Choking Game Sparks Public Health Warning

February 15, 2008

A game played by young people in which strangulation is used to stimulate a temporary high caused by cerebral hypoxia has caused the deaths of at least 82 youths in the United States, according to a study published in the Feb. 15 issue of the U.S. Centers for Disease Control and Prevention's Morbidity and Mortality Weekly Report. The CDC has issued a warning for parents to be vigilant for signs that their children are playing the game.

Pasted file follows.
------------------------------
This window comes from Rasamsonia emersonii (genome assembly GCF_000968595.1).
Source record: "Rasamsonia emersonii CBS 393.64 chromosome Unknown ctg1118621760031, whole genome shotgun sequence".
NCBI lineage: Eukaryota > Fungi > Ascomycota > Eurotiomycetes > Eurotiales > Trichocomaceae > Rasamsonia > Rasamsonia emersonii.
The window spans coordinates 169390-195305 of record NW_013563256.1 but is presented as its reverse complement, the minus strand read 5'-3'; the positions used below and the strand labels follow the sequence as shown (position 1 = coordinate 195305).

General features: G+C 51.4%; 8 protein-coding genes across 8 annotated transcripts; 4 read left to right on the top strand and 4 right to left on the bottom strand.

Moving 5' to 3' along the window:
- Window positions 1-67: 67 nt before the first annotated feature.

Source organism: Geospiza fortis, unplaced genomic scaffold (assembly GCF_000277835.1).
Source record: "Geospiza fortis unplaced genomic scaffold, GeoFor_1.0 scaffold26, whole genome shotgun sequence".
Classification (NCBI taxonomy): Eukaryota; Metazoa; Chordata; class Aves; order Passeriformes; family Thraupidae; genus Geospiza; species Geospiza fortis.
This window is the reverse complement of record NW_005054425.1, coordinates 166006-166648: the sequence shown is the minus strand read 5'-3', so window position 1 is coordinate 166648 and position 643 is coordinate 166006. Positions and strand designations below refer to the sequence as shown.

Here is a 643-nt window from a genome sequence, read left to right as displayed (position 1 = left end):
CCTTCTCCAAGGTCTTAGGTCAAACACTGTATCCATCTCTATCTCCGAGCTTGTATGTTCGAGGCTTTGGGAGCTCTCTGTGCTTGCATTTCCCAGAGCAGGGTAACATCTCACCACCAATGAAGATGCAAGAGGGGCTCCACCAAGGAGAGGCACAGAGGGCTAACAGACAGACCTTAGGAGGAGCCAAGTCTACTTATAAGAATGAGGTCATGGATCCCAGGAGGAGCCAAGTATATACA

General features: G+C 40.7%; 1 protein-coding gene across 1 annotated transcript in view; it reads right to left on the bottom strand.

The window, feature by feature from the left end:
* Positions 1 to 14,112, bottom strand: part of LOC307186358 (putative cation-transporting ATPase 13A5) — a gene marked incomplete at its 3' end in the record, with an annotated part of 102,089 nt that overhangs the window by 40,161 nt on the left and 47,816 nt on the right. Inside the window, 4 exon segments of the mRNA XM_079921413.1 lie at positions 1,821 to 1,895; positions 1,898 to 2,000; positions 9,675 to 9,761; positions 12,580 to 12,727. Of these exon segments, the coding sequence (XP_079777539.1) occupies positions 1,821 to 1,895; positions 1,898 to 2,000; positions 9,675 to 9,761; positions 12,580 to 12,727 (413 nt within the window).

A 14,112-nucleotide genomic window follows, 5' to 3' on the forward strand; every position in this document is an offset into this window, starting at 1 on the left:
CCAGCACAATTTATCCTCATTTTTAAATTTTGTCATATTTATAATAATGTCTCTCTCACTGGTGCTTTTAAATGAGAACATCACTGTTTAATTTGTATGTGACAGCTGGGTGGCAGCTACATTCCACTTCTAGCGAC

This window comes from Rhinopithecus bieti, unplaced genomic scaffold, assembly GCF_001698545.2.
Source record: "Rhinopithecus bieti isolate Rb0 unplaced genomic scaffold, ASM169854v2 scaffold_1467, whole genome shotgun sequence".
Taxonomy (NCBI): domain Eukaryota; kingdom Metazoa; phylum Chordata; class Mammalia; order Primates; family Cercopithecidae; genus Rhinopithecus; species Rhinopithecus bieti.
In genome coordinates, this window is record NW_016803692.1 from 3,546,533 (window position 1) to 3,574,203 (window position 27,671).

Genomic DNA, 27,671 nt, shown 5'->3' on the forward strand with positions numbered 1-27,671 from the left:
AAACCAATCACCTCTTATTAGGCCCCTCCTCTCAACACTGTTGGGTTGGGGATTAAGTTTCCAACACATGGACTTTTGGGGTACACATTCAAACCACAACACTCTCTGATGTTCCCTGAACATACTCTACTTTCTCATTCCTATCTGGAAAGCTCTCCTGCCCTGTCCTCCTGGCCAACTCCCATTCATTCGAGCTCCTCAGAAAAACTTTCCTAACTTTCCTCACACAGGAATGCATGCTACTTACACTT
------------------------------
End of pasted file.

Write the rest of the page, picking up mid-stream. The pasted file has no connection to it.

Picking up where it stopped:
<p>FRIDAY, Feb. 15 (HealthDay News) -- A game played by young people in which strangulation is used to stimulate a temporary high caused by cerebral hypoxia has caused the deaths of at least 82 youths in the United States, according to a study published in the Feb. 15 issue of the U.S. Centers for Disease Control and Preventions <i>Morbidity and Mortality Weekly Report</i>. The CDC has issued a warning for parents to be vigilant for signs that their children are playing the game.</p><p>Robin L. Toblin, Ph.D., M.P.H., of the CDC and colleagues gathered information from news media reports to estimate the probable number of choking game deaths among young people aged 6 to 19 years between 1995 and 2007. The mean age of the decedents was 13.3 years, and 71 (86.6 percent) of them were male.</p><p>The warning signs of children playing the choking game, also known by names such as the scarf game, the pass-out game and space monkey, include bloodshot eyes, severe headaches, marks on the neck, makeshift nooses tied to bedroom furniture or doors and disorientation after a child has spent time alone.</p><p>"Among the 70 deaths for which sufficient detail was reported, 67 (95.7 percent) occurred while the decedent was alone. Among the 42 deaths for which sufficient detail was reported, 39 parents (92.9 percent) of decedents said they were not aware of the choking game until the death of their child," the authors write.</p><a href="http://www.cdc.gov/mmwr/preview/mmwrhtml/mm5706a1.htm" target="_new">Full Text</a></p>

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